Why does electron capture produce a neutrino?

1 Answer
Feb 10, 2014

Electron capture produces an electron neutrino in order to conserve lepton numbers.

Electron capture is a process in which one of the inner electrons of an atom is captured by a proton in the nucleus, forming a neutron and emitting an electron neutrino.

#p + e⁻ → n + ν_e#

You are probably familiar with conservation laws like the Law of Conservation of Energy and the Law of Conservation of Momentum. One of the rules that must be followed in nuclear reactions is the Law of Conservation of Lepton Number.

A lepton is an elementary particle with spin ½ that does not undergo strong nuclear forces. Electrons and neutrinos have spin ½ and are outside the nucleus, so they are leptons. The lepton numbers of electrons and of electron neutrinos are +1.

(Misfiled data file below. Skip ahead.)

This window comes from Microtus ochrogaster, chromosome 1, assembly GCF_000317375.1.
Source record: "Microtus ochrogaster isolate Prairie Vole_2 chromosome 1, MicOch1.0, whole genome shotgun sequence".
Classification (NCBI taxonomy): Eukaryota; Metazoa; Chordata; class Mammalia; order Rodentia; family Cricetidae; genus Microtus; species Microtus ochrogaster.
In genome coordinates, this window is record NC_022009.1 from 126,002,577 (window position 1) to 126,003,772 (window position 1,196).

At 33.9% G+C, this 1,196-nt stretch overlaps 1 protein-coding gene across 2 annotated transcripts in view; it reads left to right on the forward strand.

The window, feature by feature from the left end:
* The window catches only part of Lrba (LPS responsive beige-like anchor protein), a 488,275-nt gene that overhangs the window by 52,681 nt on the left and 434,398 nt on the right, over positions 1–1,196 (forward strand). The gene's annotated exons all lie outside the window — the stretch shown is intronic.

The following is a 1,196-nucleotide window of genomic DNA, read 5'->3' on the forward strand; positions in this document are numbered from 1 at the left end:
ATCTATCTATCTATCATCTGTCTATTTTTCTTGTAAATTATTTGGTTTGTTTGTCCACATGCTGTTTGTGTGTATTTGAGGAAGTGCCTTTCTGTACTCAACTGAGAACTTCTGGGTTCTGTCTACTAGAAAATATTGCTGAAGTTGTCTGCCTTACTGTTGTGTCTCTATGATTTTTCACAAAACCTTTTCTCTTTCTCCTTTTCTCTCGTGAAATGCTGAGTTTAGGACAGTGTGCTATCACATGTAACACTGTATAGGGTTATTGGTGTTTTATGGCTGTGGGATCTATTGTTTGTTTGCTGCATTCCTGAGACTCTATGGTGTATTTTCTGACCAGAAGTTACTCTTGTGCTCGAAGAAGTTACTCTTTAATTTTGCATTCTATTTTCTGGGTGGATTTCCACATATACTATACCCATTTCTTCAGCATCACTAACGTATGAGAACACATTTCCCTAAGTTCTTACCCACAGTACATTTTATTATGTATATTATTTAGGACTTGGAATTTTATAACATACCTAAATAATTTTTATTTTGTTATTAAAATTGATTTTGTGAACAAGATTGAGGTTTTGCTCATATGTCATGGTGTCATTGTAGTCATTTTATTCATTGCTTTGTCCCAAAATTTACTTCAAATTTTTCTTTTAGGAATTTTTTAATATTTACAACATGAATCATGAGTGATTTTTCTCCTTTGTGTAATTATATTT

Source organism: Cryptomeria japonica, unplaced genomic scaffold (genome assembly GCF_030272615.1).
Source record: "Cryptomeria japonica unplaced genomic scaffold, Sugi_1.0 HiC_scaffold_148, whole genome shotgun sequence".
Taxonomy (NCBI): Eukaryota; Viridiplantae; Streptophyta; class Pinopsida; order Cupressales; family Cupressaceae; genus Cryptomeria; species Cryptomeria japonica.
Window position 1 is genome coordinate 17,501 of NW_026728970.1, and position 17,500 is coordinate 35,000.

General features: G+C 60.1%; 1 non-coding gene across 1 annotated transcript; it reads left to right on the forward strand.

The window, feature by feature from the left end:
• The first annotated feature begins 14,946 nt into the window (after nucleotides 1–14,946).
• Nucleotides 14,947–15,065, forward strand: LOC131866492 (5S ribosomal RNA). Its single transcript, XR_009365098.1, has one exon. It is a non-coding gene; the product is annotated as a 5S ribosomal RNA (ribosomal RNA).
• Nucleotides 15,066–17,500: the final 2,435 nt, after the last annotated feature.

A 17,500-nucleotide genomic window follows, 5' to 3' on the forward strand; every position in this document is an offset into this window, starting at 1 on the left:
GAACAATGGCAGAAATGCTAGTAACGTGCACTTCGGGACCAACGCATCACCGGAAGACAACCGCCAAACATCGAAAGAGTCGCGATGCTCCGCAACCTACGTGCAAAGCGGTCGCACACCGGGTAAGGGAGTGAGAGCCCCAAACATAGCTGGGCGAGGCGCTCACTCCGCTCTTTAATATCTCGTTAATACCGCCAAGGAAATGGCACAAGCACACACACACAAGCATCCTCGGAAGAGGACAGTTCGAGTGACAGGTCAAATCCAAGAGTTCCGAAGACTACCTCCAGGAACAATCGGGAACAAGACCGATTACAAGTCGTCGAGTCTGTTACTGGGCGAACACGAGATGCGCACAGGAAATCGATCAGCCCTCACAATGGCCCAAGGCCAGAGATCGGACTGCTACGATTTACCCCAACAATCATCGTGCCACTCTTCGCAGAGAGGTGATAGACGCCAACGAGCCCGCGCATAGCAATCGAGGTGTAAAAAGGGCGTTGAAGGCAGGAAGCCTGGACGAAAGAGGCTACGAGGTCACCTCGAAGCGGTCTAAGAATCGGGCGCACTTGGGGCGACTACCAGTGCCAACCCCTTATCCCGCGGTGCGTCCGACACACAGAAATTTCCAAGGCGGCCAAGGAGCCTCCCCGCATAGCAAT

Protons and neutrons are held together in the nucleus by the strong nuclear force. They have lepton numbers of zero.

If the process were simply #p + e⁻ → n#, the sum of the lepton numbers would be +1 on the left and 0 on the right. Lepton numbers would not be conserved.

If an electron neutrino is emitted, as in #p + e⁻ → n + ν_e#, the sums of the lepton numbers are +1 on the left and +1 on the right. Lepton numbers are conserved.

Good presentation, very nice pictures on this website: http://hyperphysics.phy-astr.gsu.edu/hbase/nuclear/radact2.html